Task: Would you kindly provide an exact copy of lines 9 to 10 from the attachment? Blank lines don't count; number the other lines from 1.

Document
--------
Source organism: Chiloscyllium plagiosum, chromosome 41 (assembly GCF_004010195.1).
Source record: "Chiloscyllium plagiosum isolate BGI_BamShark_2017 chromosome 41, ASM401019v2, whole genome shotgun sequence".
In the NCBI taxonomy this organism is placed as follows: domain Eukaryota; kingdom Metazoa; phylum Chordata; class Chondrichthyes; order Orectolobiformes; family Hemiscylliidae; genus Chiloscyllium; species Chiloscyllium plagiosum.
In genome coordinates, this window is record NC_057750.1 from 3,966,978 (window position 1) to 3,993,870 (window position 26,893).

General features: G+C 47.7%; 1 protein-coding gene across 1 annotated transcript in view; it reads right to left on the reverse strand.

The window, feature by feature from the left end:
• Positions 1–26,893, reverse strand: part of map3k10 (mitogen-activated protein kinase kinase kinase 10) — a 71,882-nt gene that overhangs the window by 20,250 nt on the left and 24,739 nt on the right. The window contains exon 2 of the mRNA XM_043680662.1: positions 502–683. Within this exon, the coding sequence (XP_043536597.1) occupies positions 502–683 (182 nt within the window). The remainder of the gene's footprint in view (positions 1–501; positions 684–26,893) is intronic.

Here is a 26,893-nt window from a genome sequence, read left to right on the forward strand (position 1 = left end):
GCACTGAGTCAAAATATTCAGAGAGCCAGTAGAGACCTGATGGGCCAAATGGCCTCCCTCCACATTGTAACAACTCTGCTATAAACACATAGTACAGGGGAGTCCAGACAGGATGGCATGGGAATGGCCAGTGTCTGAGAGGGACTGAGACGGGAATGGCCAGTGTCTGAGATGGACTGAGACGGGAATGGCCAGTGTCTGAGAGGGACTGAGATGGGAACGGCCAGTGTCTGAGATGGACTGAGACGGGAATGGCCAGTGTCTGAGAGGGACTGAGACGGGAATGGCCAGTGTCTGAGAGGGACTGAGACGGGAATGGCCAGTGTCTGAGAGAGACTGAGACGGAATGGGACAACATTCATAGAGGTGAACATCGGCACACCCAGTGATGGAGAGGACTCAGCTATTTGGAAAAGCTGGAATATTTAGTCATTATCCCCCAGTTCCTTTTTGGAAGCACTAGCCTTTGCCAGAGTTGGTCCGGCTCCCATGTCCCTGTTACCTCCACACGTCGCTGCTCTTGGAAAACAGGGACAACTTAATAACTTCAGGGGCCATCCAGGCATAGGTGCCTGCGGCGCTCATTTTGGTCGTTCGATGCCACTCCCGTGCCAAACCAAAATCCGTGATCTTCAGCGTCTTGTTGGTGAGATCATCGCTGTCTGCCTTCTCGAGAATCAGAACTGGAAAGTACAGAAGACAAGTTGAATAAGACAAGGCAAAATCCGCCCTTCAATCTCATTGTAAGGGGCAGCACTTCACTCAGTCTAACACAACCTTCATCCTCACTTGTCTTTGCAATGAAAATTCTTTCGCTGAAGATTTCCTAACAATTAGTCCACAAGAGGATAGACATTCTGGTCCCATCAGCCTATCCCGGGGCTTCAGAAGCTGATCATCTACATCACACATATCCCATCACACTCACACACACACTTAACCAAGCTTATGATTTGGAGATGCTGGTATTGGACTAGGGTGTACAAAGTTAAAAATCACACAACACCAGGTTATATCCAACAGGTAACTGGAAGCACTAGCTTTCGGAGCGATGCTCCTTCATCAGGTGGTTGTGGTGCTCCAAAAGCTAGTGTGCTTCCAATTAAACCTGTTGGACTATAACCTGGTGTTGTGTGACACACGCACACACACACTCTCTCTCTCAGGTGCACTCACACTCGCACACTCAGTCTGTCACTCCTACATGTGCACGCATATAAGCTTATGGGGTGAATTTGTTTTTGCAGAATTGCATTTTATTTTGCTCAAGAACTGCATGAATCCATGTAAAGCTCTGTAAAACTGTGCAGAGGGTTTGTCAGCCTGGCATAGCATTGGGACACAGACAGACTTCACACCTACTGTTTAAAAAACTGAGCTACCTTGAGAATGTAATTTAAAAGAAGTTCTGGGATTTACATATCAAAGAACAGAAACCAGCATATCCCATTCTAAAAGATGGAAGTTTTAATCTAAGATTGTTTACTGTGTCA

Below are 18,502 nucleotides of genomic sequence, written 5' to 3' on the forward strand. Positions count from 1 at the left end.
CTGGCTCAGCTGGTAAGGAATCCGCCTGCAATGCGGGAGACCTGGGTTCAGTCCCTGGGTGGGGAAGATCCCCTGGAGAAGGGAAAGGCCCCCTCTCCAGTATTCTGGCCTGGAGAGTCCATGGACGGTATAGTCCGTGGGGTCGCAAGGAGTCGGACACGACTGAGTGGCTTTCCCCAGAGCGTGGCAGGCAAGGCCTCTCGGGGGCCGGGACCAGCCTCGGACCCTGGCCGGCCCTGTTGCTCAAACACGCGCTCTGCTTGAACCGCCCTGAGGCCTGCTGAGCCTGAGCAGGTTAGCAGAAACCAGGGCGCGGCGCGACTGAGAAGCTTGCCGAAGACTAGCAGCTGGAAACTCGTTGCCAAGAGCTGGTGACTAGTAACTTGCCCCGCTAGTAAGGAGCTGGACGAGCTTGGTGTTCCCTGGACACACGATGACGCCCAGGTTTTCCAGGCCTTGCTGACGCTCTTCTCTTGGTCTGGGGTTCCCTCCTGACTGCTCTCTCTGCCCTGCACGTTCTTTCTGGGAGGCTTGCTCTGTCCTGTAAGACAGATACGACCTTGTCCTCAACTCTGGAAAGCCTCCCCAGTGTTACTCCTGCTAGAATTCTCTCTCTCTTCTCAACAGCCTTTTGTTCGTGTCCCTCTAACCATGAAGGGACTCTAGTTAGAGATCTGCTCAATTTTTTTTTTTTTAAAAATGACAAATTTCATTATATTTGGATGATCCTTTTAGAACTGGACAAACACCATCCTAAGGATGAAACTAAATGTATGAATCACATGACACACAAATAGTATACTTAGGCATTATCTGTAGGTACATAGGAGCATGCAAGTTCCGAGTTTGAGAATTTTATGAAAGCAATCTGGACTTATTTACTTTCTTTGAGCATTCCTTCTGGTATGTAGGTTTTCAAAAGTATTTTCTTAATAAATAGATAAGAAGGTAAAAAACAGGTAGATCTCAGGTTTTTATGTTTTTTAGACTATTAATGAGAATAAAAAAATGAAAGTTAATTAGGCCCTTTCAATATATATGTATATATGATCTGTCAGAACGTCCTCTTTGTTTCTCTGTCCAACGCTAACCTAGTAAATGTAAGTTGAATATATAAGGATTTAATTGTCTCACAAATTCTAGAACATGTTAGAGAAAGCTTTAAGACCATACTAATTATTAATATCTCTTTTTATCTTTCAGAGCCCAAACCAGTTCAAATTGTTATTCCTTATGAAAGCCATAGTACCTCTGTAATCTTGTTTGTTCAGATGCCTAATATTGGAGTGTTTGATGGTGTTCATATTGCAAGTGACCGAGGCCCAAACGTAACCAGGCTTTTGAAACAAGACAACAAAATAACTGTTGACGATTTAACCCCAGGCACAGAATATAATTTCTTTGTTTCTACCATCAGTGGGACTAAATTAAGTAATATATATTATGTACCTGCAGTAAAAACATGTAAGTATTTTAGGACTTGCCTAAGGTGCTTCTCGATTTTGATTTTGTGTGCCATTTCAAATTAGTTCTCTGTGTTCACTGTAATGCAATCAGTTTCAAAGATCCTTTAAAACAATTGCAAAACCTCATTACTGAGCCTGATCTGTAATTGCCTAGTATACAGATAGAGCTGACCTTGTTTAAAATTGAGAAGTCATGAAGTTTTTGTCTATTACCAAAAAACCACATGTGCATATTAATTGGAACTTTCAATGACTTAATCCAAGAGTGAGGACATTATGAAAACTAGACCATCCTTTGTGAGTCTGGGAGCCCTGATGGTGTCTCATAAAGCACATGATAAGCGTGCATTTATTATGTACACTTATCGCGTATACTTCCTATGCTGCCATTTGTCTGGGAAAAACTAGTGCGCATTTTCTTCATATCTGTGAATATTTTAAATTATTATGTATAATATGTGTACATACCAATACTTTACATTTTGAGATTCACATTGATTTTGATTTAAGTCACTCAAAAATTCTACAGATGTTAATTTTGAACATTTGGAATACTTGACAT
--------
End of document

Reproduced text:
GCACTGAGTCAAAATATTCAGAGAGCCAGTAGAGACCTGATGGGCCAAATGGCCTCCCTCCACATTGTAACAACTCTGCTATAAACACATAGTACAGGGGAGTCCAGACAGGATGGCATGGGAATGGCCAGTGTCTGAGAGGGACTGAGACGGGAATGGCCAGTGTCTGAGATGGACTGAGACGGGAATGGCCAGTGTCTGAGAGGGACTGAGATGGGAACGGCCAGTGTCTGAGATGGACTGAGACGGGAATGGCCAGTGTCTGAGAGGGACTGAGACGGGAATGGCCAGTGTCTGAGAGGGACTGAGACGGGAATGGCCAGTGTCTGAGAGAGACTGAGACGGAATGGGACAACATTCATAGAGGTGAACATCGGCACACCCAGTGATGGAGAGGACTCAGCTATTTGGAAAAGCTGGAATATTTAGTCATTATCCCCCAGTTCCTTTTTGGAAGCACTAGCCTTTGCCAGAGTTGGTCCGGCTCCCATGTCCCTGTTACCTCCACACGTCGCTGCTCTTGGAAAACAGGGACAACTTAATAACTTCAGGGGCCATCCAGGCATAGGTGCCTGCGGCGCTCATTTTGGTCGTTCGATGCCACTCCCGTGCCAAACCAAAATCCGTGATCTTCAGCGTCTTGTTGGTGAGATCATCGCTGTCTGCCTTCTCGAGAATCAGAACTGGAAAGTACAGAAGACAAGTTGAATAAGACAAGGCAAAATCCGCCCTTCAATCTCATTGTAAGGGGCAGCACTTCACTCAGTCTAACACAACCTTCATCCTCACTTGTCTTTGCAATGAAAATTCTTTCGCTGAAGATTTCCTAACAATTAGTCCACAAGAGGATAGACATTCTGGTCCCATCAGCCTATCCCGGGGCTTCAGAAGCTGATCATCTACATCACACATATCCCATCACACTCACACACACACTTAACCAAGCTTATGATTTGGAGATGCTGGTATTGGACTAGGGTGTACAAAGTTAAAAATCACACAACACCAGGTTATATCCAACAGGTAACTGGAAGCACTAGCTTTCGGAGCGATGCTCCTTCATCAGGTGGTTGTGGTGCTCCAAAAGCTAGTGTGCTTCCAATTAAACCTGTTGGACTATAACCTGGTGTTGTGTGACACACGCACACACACACTCTCTCTCTCAGGTGCACTCACACTCGCACACTCAGTCTGTCACTCCTACATGTGCACGCATATAAGCTTATGGGGTGAATTTGTTTTTGCAGAATTGCATTTTATTTTGCTCAAGAACTGCATGAATCCATGTAAAGCTCTGTAAAACTGTGCAGAGGGTTTGTCAGCCTGGCATAGCATTGGGACACAGACAGACTTCACACCTACTGTTTAAAAAACTGAGCTACCTTGAGAATGTAATTTAAAAGAAGTTCTGGGATTTACATATCAAAGAACAGAAACCAGCATATCCCATTCTAAAAGATGGAAGTTTTAATCTAAGATTGTTTACTGTGTCA

Below are 18,502 nucleotides of genomic sequence, written 5' to 3' on the forward strand. Positions count from 1 at the left end.